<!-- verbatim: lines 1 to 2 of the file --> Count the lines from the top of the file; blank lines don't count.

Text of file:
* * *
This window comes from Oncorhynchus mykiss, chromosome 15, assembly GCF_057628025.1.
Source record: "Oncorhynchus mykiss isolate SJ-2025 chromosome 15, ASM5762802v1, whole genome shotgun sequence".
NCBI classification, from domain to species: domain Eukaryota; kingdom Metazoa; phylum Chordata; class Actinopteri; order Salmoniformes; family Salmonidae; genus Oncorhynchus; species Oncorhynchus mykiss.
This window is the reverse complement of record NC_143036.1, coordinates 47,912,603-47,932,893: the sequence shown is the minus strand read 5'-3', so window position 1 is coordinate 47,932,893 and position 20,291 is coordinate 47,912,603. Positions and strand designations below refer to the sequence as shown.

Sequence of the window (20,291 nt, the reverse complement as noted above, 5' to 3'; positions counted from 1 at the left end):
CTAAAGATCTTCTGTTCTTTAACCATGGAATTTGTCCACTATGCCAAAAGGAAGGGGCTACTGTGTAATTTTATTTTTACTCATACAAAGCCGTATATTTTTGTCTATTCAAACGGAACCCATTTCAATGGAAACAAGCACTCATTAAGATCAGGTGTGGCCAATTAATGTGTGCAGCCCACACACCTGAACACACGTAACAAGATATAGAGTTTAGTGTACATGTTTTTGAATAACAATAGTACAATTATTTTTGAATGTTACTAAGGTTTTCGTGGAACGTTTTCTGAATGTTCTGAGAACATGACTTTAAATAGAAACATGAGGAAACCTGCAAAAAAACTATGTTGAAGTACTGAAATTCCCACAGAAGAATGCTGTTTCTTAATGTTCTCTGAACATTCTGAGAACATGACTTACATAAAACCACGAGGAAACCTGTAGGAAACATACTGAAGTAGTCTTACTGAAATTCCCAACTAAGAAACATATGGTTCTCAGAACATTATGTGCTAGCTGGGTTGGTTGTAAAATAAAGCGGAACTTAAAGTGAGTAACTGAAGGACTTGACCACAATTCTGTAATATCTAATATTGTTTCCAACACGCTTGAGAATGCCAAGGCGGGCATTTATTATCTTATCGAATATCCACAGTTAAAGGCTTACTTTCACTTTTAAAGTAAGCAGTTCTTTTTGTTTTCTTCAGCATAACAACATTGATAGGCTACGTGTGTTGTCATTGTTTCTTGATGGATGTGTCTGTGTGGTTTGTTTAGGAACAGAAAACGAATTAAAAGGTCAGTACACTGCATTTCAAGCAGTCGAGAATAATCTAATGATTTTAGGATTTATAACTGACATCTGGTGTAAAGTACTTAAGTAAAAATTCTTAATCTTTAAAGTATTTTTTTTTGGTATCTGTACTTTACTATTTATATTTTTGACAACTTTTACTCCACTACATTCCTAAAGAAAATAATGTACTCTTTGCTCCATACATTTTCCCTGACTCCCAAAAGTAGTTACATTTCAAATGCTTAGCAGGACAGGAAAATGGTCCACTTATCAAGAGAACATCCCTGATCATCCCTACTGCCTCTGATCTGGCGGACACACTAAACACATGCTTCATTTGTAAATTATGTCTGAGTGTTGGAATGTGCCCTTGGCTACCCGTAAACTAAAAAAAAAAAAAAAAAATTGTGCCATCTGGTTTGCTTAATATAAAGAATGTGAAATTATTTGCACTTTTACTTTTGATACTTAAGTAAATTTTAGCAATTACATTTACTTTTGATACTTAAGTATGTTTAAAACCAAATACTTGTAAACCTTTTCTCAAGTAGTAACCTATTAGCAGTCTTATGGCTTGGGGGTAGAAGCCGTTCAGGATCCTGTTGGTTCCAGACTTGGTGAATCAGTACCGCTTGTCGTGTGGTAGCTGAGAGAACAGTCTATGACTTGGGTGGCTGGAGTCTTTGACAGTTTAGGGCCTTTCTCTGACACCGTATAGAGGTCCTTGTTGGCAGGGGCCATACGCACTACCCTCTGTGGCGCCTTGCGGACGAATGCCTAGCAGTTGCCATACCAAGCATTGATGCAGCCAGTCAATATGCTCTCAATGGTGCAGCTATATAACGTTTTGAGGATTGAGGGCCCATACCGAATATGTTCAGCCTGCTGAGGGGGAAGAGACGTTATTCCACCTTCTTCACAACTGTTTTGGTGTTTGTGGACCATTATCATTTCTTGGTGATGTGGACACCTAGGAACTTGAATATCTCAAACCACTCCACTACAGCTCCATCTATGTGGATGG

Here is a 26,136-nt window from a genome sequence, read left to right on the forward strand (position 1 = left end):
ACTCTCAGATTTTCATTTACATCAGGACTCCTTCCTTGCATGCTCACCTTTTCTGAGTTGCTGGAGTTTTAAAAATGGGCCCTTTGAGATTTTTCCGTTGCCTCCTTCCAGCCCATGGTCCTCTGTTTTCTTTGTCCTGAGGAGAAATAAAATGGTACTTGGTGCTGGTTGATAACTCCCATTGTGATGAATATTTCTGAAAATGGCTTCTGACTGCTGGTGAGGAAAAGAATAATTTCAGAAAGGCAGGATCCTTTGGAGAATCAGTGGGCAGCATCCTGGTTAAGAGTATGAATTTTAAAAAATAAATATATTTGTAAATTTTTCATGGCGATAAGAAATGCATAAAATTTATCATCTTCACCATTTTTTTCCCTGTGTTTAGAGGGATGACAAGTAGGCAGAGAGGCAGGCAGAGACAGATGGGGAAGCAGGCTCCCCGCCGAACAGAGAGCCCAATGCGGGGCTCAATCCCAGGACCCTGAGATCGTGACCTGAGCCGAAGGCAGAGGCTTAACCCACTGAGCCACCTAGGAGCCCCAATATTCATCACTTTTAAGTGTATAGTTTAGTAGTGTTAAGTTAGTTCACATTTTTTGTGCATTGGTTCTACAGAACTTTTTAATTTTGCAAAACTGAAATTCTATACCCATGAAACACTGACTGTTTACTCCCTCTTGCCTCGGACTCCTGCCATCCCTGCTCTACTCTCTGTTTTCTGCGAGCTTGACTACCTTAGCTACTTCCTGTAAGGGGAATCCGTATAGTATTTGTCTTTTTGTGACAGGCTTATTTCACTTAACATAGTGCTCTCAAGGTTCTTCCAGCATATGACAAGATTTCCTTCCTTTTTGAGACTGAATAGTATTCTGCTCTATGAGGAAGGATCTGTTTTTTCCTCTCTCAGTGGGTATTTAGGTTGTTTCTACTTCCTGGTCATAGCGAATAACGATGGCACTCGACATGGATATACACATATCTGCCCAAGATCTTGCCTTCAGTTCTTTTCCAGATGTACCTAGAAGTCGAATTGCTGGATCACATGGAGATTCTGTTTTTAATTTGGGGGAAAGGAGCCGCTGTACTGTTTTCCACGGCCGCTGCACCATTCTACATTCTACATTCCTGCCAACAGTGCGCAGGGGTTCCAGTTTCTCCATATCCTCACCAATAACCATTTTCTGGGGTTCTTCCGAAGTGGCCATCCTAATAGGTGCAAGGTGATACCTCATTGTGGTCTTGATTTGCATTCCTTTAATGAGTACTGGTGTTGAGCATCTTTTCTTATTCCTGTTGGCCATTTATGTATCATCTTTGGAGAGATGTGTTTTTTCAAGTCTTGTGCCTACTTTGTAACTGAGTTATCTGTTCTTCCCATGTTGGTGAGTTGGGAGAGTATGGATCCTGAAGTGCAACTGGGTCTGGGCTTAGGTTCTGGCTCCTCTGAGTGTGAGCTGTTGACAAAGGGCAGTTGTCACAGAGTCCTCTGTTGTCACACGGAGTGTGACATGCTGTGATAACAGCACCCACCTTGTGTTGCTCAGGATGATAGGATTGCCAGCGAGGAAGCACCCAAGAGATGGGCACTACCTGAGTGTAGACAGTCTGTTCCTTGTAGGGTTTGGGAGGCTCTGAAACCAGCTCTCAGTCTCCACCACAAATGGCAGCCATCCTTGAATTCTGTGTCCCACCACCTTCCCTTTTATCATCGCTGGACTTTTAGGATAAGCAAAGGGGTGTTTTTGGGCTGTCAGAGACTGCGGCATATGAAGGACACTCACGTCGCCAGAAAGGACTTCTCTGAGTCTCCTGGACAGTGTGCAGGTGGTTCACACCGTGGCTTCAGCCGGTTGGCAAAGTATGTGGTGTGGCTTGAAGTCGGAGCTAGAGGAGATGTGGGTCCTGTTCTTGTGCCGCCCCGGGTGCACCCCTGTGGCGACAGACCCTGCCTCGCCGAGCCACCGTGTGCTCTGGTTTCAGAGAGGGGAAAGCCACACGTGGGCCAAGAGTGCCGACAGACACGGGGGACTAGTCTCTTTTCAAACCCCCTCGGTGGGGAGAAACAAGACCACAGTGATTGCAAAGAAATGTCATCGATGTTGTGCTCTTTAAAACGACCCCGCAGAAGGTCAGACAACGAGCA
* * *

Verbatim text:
This window comes from Oncorhynchus mykiss, chromosome 15, assembly GCF_057628025.1.
Source record: "Oncorhynchus mykiss isolate SJ-2025 chromosome 15, ASM5762802v1, whole genome shotgun sequence".